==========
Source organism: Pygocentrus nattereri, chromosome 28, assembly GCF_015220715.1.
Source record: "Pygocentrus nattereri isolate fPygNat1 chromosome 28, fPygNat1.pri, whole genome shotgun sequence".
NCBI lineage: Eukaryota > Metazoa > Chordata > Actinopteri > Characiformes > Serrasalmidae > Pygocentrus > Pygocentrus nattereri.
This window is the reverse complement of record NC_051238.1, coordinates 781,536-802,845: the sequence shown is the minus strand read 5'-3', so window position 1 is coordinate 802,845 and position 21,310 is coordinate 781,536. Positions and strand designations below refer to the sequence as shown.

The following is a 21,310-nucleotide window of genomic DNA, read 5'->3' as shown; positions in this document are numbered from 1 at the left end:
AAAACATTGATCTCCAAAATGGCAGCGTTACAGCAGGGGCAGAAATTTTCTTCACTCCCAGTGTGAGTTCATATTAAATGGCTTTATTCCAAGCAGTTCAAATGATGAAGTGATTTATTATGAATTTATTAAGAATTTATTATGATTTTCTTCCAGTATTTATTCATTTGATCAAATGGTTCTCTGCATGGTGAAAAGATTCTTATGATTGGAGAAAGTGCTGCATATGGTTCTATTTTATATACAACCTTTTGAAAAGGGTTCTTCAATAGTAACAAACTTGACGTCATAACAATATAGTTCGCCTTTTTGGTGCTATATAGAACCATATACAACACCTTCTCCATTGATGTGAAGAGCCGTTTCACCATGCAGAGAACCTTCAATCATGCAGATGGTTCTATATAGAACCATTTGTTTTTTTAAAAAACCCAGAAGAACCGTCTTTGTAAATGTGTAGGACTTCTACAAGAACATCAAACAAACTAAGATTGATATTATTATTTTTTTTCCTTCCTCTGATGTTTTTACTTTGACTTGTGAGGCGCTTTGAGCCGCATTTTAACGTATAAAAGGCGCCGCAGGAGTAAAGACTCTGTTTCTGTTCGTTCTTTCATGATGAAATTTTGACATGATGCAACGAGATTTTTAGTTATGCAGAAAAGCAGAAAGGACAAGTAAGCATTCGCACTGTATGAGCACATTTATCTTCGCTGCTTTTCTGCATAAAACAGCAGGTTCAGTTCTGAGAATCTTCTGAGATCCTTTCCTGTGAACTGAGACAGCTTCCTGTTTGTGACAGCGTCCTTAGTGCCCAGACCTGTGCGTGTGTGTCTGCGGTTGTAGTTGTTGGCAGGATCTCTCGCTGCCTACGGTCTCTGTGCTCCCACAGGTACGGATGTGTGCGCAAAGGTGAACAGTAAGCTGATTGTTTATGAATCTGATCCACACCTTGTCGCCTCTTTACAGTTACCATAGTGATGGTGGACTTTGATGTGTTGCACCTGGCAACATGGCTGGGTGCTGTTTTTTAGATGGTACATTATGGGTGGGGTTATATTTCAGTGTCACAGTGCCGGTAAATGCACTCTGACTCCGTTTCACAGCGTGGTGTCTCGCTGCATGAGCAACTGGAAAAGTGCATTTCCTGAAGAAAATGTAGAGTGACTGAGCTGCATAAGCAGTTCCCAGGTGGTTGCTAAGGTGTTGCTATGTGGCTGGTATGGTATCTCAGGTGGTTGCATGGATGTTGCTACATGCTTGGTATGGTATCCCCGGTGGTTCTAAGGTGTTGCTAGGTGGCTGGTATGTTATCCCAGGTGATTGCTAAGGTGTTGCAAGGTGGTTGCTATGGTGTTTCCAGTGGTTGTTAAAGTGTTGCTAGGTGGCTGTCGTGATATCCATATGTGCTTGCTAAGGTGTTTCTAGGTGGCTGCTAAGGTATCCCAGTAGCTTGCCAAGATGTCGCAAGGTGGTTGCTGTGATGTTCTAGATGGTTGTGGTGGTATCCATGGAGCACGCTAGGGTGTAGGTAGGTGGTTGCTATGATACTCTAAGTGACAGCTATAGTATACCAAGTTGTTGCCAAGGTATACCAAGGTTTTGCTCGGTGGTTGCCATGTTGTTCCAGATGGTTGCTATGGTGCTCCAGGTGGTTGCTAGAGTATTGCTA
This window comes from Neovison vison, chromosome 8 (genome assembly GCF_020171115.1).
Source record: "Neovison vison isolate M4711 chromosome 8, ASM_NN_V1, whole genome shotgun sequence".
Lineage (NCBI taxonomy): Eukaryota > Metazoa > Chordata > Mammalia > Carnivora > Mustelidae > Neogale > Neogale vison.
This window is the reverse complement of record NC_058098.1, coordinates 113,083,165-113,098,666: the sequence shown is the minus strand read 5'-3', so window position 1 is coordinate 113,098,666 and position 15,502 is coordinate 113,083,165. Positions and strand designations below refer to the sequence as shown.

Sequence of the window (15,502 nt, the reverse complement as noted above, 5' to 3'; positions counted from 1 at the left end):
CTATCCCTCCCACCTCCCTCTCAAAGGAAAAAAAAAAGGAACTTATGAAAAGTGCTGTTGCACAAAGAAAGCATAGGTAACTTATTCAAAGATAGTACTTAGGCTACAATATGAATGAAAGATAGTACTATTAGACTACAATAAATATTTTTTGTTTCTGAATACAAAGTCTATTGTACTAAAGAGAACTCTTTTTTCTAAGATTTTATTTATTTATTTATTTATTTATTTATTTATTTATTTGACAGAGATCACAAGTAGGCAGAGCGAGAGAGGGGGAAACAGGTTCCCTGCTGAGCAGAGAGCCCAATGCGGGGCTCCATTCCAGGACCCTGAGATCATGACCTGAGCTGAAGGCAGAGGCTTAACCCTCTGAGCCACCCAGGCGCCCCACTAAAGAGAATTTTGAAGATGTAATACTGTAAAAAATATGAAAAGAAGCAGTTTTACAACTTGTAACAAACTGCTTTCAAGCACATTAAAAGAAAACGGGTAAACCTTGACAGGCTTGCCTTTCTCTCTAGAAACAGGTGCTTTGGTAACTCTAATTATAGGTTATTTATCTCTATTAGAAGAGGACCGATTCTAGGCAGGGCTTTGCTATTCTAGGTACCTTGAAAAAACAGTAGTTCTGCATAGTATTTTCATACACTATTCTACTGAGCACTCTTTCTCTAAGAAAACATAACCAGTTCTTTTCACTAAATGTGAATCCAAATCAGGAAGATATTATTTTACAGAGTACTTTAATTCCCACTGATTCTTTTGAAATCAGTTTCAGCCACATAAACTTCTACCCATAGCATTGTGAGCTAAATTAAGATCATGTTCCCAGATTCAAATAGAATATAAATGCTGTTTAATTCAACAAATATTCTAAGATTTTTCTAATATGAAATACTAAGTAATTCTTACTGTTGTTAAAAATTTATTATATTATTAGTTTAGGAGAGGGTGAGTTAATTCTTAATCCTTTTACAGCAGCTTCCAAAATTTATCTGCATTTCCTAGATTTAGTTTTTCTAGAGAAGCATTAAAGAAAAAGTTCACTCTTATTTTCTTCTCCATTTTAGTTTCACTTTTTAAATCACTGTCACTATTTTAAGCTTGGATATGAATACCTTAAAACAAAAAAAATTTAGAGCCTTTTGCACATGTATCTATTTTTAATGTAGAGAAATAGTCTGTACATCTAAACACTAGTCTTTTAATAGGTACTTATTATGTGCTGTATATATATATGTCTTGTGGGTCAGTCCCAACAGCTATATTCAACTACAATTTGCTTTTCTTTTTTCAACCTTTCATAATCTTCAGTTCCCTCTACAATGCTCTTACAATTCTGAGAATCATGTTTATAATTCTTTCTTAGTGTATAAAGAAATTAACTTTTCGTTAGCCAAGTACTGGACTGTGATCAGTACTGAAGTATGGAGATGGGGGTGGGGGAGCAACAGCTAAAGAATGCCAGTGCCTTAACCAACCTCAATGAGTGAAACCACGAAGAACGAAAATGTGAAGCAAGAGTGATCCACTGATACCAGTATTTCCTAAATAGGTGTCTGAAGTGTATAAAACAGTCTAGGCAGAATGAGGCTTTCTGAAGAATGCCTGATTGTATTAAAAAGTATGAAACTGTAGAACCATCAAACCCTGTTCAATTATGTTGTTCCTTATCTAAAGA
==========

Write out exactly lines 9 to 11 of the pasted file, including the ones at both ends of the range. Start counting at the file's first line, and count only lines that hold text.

Lineage (NCBI taxonomy): Eukaryota > Metazoa > Chordata > Mammalia > Carnivora > Mustelidae > Neogale > Neogale vison.
This window is the reverse complement of record NC_058098.1, coordinates 113,083,165-113,098,666: the sequence shown is the minus strand read 5'-3', so window position 1 is coordinate 113,098,666 and position 15,502 is coordinate 113,083,165. Positions and strand designations below refer to the sequence as shown.

Sequence of the window (15,502 nt, the reverse complement as noted above, 5' to 3'; positions counted from 1 at the left end):